Revenge is probably one of the most universal stories we tell. It's in practically everything from Star Trek, to Moby Dick, to God of War. Now we have Dishonored.
The main character, Corvo Atano, is a former member of the Empress' court who has been framed for her assassination. Naturally, he seeks to clear his name and right the wrongs. Skilled in swordplay, sorcery, stealth, and sharpshooting, Altano will explore a litany of non-linear levels, employing all of his skills.
Dishonored takes place a genuinely steampunk, neo-Victorian setting (not unlike Bioshock: Infinite). For example, "electronics" are powered by steam and whale oil, though precisely how is some crazy form of demon magic. It's a great setting, but at this point there isn't anything unique about it. Still, the execution is great from what I've seen and played.
The demo opens in a dark corner with an objective to capture a target; there were some guards nearby, and several means to dispatch them, allowing the player to choose their own weapon à la Skyrim.
If there were a continuum between first-person shooters and role-playing games, then Dishonored would lean quite a bit more towards the RPG side. You collect experience, level up, and develop your personal take on Atano.
Choosing the non-violent route, thinking it would at least be a bit more fun, I equipped a crossbow with some sleeping darts and started picking dudes off, sneaking forward, and dragging their bodies into the same dark corner from whence I spawned. I then proceeded to loot their bodies and move along my way. This standard stealth process felt very smooth, but I never really felt like I was cloaked by the shadows, somewhat like sneaking in Deus Ex: Human Revolution as opposed to a heavily modded Skyrim.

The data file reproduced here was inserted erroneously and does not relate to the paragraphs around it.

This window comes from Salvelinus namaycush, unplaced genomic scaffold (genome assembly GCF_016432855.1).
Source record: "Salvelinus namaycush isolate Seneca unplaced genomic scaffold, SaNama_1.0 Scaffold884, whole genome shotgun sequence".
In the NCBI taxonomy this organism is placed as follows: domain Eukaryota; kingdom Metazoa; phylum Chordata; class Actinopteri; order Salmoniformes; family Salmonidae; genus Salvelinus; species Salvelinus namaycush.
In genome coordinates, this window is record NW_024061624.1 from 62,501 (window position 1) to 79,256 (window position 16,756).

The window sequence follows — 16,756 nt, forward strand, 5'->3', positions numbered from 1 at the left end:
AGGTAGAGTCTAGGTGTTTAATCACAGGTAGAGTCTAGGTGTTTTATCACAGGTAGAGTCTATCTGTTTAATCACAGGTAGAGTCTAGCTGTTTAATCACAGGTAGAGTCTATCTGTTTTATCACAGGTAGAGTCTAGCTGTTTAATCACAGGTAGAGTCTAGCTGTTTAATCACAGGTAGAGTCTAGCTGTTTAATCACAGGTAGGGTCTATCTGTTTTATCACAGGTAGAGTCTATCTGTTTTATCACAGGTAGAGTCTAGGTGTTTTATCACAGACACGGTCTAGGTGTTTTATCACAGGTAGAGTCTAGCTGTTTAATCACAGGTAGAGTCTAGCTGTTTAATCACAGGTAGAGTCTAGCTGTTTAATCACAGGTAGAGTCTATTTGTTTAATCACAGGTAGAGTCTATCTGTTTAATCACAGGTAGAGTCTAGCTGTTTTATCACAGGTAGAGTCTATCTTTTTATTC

Moving through a dark alley, I was presented with several branches, people to interact with and different ways to approach the objective. Here, the non-linear level design begins to present itself. You can help, hurt, avoid, sneak, stab, or "hack" your way through. It allows and even encourages multiple ways to play and explore. This is all very reminiscent of earlier FPS/RPGs like Deus Ex, System Shock, and even Thief, to a degree. It's well done and subtly implemented such that the mechanics aren't immediately obvious, rewarding those players who do more than just mindlessly pursue an objective.
After knocking the target unconscious, I carried him back to the extraction point after dodging several more enemies and something that seemed like a Strider from Half-life 2, disabling or sneaking past each of them on my way to an awaiting ship. I managed the entire level without killing a single person. Which is rare in games, and I can honestly say is the only time I got to do that all E3.
I'm really excited for Dishonored's potential as a slightly different take on the neo-Victorian setting, and I can't wait for the chance to play the entirety of it this October 9.